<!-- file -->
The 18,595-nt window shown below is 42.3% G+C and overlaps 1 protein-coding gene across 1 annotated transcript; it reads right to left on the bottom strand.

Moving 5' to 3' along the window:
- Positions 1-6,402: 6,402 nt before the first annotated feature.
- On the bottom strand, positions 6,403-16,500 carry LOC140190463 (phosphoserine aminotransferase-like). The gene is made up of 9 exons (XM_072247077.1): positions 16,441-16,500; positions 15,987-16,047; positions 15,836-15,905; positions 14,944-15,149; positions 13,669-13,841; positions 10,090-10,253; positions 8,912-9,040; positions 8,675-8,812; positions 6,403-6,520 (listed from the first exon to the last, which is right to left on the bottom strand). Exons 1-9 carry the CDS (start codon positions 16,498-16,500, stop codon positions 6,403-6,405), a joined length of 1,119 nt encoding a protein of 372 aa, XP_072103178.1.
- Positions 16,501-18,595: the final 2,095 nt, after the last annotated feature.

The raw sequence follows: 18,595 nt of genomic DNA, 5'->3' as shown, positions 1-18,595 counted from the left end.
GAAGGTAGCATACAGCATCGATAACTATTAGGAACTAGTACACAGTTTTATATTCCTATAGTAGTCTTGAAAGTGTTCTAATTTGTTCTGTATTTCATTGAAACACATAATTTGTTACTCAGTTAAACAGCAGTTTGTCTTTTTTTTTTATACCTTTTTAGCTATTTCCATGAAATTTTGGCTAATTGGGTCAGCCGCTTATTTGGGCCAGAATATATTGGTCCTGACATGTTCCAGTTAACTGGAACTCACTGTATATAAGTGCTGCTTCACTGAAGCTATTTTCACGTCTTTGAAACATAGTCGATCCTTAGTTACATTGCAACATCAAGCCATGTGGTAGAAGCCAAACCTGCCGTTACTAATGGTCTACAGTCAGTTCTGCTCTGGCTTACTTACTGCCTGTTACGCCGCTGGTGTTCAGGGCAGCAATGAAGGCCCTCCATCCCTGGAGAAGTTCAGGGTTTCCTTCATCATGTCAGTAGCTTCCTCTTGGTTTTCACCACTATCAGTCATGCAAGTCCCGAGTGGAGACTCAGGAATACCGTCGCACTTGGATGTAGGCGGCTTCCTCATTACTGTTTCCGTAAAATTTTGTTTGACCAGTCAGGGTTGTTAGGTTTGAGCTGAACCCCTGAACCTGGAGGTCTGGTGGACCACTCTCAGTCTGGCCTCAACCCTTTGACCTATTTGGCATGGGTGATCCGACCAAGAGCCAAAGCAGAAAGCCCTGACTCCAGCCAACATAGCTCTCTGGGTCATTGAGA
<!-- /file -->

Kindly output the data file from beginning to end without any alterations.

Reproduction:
The 18,595-nt window shown below is 42.3% G+C and overlaps 1 protein-coding gene across 1 annotated transcript; it reads right to left on the bottom strand.

Moving 5' to 3' along the window:
- Positions 1-6,402: 6,402 nt before the first annotated feature.
- On the bottom strand, positions 6,403-16,500 carry LOC140190463 (phosphoserine aminotransferase-like). The gene is made up of 9 exons (XM_072247077.1): positions 16,441-16,500; positions 15,987-16,047; positions 15,836-15,905; positions 14,944-15,149; positions 13,669-13,841; positions 10,090-10,253; positions 8,912-9,040; positions 8,675-8,812; positions 6,403-6,520 (listed from the first exon to the last, which is right to left on the bottom strand). Exons 1-9 carry the CDS (start codon positions 16,498-16,500, stop codon positions 6,403-6,405), a joined length of 1,119 nt encoding a protein of 372 aa, XP_072103178.1.
- Positions 16,501-18,595: the final 2,095 nt, after the last annotated feature.

The raw sequence follows: 18,595 nt of genomic DNA, 5'->3' as shown, positions 1-18,595 counted from the left end.
GAAGGTAGCATACAGCATCGATAACTATTAGGAACTAGTACACAGTTTTATATTCCTATAGTAGTCTTGAAAGTGTTCTAATTTGTTCTGTATTTCATTGAAACACATAATTTGTTACTCAGTTAAACAGCAGTTTGTCTTTTTTTTTTATACCTTTTTAGCTATTTCCATGAAATTTTGGCTAATTGGGTCAGCCGCTTATTTGGGCCAGAATATATTGGTCCTGACATGTTCCAGTTAACTGGAACTCACTGTATATAAGTGCTGCTTCACTGAAGCTATTTTCACGTCTTTGAAACATAGTCGATCCTTAGTTACATTGCAACATCAAGCCATGTGGTAGAAGCCAAACCTGCCGTTACTAATGGTCTACAGTCAGTTCTGCTCTGGCTTACTTACTGCCTGTTACGCCGCTGGTGTTCAGGGCAGCAATGAAGGCCCTCCATCCCTGGAGAAGTTCAGGGTTTCCTTCATCATGTCAGTAGCTTCCTCTTGGTTTTCACCACTATCAGTCATGCAAGTCCCGAGTGGAGACTCAGGAATACCGTCGCACTTGGATGTAGGCGGCTTCCTCATTACTGTTTCCGTAAAATTTTGTTTGACCAGTCAGGGTTGTTAGGTTTGAGCTGAACCCCTGAACCTGGAGGTCTGGTGGACCACTCTCAGTCTGGCCTCAACCCTTTGACCTATTTGGCATGGGTGATCCGACCAAGAGCCAAAGCAGAAAGCCCTGACTCCAGCCAACATAGCTCTCTGGGTCATTGAGA